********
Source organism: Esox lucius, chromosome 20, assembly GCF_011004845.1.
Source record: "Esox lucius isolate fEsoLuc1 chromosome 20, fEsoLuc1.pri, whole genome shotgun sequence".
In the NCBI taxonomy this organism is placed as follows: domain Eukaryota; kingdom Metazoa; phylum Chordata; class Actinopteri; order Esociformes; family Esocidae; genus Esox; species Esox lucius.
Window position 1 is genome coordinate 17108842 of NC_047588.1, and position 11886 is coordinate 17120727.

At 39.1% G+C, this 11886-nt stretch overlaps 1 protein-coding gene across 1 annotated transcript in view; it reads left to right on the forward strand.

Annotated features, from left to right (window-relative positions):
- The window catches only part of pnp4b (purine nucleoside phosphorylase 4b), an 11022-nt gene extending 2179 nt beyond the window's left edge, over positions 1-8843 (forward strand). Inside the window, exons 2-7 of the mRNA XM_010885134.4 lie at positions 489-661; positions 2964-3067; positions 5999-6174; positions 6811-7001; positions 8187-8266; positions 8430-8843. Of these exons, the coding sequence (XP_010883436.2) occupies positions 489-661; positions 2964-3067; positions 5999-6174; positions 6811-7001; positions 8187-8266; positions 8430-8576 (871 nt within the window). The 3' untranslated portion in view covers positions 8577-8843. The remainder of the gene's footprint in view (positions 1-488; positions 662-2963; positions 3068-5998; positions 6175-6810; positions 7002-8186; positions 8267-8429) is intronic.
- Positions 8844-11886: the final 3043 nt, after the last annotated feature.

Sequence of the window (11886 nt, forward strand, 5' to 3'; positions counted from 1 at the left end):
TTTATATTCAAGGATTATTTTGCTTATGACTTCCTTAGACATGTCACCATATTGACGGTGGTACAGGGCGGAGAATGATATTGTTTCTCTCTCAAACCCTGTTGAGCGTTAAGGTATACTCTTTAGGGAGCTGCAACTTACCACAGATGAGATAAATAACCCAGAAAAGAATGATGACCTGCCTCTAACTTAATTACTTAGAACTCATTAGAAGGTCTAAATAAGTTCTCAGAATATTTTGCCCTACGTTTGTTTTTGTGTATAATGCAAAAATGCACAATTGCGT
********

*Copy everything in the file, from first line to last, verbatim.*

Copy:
Source organism: Esox lucius, chromosome 20, assembly GCF_011004845.1.
Source record: "Esox lucius isolate fEsoLuc1 chromosome 20, fEsoLuc1.pri, whole genome shotgun sequence".
In the NCBI taxonomy this organism is placed as follows: domain Eukaryota; kingdom Metazoa; phylum Chordata; class Actinopteri; order Esociformes; family Esocidae; genus Esox; species Esox lucius.
Window position 1 is genome coordinate 17108842 of NC_047588.1, and position 11886 is coordinate 17120727.

At 39.1% G+C, this 11886-nt stretch overlaps 1 protein-coding gene across 1 annotated transcript in view; it reads left to right on the forward strand.

Annotated features, from left to right (window-relative positions):
- The window catches only part of pnp4b (purine nucleoside phosphorylase 4b), an 11022-nt gene extending 2179 nt beyond the window's left edge, over positions 1-8843 (forward strand). Inside the window, exons 2-7 of the mRNA XM_010885134.4 lie at positions 489-661; positions 2964-3067; positions 5999-6174; positions 6811-7001; positions 8187-8266; positions 8430-8843. Of these exons, the coding sequence (XP_010883436.2) occupies positions 489-661; positions 2964-3067; positions 5999-6174; positions 6811-7001; positions 8187-8266; positions 8430-8576 (871 nt within the window). The 3' untranslated portion in view covers positions 8577-8843. The remainder of the gene's footprint in view (positions 1-488; positions 662-2963; positions 3068-5998; positions 6175-6810; positions 7002-8186; positions 8267-8429) is intronic.
- Positions 8844-11886: the final 3043 nt, after the last annotated feature.

Sequence of the window (11886 nt, forward strand, 5' to 3'; positions counted from 1 at the left end):
TTTATATTCAAGGATTATTTTGCTTATGACTTCCTTAGACATGTCACCATATTGACGGTGGTACAGGGCGGAGAATGATATTGTTTCTCTCTCAAACCCTGTTGAGCGTTAAGGTATACTCTTTAGGGAGCTGCAACTTACCACAGATGAGATAAATAACCCAGAAAAGAATGATGACCTGCCTCTAACTTAATTACTTAGAACTCATTAGAAGGTCTAAATAAGTTCTCAGAATATTTTGCCCTACGTTTGTTTTTGTGTATAATGCAAAAATGCACAATTGCGT